NEWARK, N.J. — A federal judge in New Jersey on May 12 denied Ralph Lauren Corp.’s motion for partial judgment on the pleadings and granted its insurer’s cross-motion for judgment on the pleadings in a coverage lawsuit arising from the coronavirus pandemic, finding that the insured’s pleadings fail to include any specific allegations as to physical loss or damage to its covered or surrounding properties.
SEATTLE — A federal judge in Washington on May 11 denied an insurer’s motion for summary judgment as to T-Mobile USA’s New Jersey Consumer Fraud Act (CFA) claim in a coverage dispute over an underlying lawsuit alleging that a cell phone tower caused property damage, finding that the CFA claim is based on the insurer’s purported deliberate concealment of material facts as to coverage.
CINCINNATI — The Sixth Circuit U.S. Court of Appeals on May 11 affirmed a lower federal court’s ruling that an insurer has no duty to defend the operator of the "Urban Active" chain of fitness clubs against an underlying class action alleging unfair practices, finding that the policy’s contractual-liability exclusion bars directors and officers liability coverage.
EAST ST. LOUIS, Ill. — A federal judge in Illinois on May 10 held that, for now, a hair salon insured has plausibly stated a cause of action that it is entitled to “Communicable Disease Business Income and Extra Expense Coverage” for its losses arising from the governmental shutdown of its business in response to the coronavirus pandemic, denying the insurer’s motion to dismiss the insured’s declaratory judgment lawsuit in its entirety.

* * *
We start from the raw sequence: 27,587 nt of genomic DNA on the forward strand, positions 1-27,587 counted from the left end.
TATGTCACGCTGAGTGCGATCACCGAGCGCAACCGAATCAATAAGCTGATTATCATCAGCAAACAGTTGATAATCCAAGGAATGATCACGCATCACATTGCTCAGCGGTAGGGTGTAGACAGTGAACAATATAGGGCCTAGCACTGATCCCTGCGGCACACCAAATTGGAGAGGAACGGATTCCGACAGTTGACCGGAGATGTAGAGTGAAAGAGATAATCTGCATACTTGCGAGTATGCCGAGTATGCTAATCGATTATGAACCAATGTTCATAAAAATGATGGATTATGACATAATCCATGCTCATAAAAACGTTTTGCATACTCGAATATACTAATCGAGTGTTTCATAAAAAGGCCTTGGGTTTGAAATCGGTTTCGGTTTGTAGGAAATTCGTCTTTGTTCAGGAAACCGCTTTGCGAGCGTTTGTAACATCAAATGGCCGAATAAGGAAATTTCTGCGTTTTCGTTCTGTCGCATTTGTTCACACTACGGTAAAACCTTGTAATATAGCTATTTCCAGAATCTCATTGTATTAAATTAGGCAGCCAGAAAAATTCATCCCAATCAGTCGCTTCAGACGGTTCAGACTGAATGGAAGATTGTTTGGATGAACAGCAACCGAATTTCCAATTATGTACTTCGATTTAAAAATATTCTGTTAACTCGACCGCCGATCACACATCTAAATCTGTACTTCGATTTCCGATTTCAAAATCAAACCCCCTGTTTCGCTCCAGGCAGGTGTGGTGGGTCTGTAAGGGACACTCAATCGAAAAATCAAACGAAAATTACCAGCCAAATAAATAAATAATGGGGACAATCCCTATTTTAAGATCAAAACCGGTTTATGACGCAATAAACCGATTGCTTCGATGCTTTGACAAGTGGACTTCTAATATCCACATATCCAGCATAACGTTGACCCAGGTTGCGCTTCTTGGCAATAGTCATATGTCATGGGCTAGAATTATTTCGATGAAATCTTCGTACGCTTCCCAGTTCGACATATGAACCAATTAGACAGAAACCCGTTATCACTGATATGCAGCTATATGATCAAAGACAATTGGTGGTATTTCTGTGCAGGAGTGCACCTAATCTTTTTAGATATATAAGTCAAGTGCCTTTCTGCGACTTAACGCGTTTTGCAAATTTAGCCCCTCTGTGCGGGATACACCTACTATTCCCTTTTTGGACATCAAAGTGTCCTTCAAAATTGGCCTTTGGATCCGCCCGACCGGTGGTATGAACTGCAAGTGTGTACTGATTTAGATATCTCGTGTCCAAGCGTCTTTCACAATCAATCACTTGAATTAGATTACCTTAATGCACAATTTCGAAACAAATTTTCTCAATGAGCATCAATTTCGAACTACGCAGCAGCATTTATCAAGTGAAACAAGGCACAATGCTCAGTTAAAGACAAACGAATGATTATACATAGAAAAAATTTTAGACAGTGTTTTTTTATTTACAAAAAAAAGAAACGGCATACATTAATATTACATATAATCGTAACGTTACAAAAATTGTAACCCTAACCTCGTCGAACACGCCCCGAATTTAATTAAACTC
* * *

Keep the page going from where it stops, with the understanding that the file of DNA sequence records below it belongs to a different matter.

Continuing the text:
PHILADELPHIA — Denying an insurer’s motion to dismiss a retail furniture insured’s lawsuit seeking coverage for its losses stemming from the forced closure of its business in response to the coronavirus pandemic, a Pennsylvania federal judge on May 7 said the more-than-100-page policy requires “the insured to fall down a rabbit hole and wander through a vast thicket of verbiage that would leave even the most careful reader mystified by the mazes of pages to be pieced together and deciphered in order to determine if there is coverage on the other side.”
CHICAGO — Amici curiae in support of an insurer on May 5 asked the Seventh Circuit U.S. Court of Appeals to affirm a lower federal court’s dismissal of a restaurant insured’s breach of contract lawsuit seeking coverage for its alleged $977,891 in lost business income arising from its government-ordered shutdown in response to the coronavirus pandemic, arguing that “[i]mposing a new and retroactive extra-contractual risk on insurers would threaten insurer solvency and harm Illinois’ insurance marketplace."